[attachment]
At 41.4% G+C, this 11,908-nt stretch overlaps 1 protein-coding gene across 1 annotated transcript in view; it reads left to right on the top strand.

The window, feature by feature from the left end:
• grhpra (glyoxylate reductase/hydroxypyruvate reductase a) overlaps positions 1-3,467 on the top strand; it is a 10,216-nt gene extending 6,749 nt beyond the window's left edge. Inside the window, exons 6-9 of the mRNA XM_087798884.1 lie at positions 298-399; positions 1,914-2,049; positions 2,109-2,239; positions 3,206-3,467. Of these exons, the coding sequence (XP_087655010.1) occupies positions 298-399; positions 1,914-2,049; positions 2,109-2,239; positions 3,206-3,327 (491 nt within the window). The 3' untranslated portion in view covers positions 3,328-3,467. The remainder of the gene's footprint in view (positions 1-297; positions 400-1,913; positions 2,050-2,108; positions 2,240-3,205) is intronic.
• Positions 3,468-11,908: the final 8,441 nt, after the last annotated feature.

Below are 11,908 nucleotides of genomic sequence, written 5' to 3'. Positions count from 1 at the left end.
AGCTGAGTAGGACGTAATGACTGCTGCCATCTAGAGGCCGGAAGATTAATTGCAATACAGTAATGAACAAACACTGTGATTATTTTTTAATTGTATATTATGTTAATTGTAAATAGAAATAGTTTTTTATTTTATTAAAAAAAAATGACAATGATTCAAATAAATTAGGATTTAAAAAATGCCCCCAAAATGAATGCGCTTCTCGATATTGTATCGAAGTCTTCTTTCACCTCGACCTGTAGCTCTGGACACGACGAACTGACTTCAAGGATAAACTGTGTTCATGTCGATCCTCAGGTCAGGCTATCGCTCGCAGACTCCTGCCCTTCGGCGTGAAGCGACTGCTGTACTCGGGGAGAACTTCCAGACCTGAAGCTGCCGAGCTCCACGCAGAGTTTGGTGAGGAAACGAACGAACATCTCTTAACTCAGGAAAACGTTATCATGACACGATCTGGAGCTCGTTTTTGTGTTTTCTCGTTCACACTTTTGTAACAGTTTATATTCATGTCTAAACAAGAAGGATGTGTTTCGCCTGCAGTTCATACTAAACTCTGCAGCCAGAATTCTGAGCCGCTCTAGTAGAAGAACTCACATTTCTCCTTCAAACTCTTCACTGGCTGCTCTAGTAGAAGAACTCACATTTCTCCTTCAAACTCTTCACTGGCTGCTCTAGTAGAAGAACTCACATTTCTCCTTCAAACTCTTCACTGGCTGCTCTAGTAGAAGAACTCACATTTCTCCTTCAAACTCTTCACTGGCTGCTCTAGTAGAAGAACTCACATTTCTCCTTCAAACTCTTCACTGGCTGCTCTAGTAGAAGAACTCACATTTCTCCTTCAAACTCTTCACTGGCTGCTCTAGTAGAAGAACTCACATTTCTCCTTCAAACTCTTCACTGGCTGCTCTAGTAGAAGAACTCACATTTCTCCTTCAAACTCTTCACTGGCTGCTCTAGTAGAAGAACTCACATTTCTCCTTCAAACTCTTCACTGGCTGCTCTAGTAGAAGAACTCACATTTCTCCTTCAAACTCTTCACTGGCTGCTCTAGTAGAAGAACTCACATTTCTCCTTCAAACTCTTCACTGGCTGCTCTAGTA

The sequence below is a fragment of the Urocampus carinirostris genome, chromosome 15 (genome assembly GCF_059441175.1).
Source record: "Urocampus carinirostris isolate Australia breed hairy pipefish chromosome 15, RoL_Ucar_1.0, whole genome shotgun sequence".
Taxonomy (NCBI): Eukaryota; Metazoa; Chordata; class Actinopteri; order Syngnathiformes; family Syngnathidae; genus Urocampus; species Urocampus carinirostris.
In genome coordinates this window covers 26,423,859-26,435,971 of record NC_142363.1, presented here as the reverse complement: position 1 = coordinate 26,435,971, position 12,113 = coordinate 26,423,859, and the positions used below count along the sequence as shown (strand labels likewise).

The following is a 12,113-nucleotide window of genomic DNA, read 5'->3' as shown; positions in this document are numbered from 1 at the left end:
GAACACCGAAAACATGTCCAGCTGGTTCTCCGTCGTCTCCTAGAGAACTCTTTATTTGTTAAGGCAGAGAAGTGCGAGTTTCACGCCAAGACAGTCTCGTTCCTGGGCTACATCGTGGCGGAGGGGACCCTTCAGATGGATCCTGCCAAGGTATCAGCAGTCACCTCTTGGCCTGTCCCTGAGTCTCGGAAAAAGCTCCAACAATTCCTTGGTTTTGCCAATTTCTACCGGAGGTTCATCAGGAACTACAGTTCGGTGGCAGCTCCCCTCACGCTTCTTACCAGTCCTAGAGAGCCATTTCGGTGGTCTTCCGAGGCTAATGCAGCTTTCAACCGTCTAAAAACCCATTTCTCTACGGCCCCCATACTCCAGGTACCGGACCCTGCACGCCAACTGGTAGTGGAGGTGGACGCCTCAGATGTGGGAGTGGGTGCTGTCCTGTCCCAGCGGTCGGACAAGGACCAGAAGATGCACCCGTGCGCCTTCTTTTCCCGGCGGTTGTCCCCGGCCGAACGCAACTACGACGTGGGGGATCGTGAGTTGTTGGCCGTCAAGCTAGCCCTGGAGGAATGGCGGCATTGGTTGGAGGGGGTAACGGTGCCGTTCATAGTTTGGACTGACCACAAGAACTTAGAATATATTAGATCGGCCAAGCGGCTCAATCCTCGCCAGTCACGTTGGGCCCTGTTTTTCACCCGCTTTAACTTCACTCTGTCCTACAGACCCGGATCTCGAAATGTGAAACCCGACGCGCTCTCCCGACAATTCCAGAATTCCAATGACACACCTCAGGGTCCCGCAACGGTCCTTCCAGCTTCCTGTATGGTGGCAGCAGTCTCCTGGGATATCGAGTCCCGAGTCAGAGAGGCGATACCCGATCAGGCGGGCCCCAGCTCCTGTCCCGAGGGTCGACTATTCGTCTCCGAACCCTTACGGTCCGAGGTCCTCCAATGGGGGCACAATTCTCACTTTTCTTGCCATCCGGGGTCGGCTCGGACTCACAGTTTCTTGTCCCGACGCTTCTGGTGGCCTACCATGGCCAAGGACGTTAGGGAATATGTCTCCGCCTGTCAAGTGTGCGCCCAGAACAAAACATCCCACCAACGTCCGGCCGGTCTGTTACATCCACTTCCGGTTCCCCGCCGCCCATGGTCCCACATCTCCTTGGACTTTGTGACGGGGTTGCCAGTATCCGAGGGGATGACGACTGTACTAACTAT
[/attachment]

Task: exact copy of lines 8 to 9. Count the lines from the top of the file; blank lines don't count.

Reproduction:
Source record: "Urocampus carinirostris isolate Australia breed hairy pipefish chromosome 15, RoL_Ucar_1.0, whole genome shotgun sequence".
Taxonomy (NCBI): Eukaryota; Metazoa; Chordata; class Actinopteri; order Syngnathiformes; family Syngnathidae; genus Urocampus; species Urocampus carinirostris.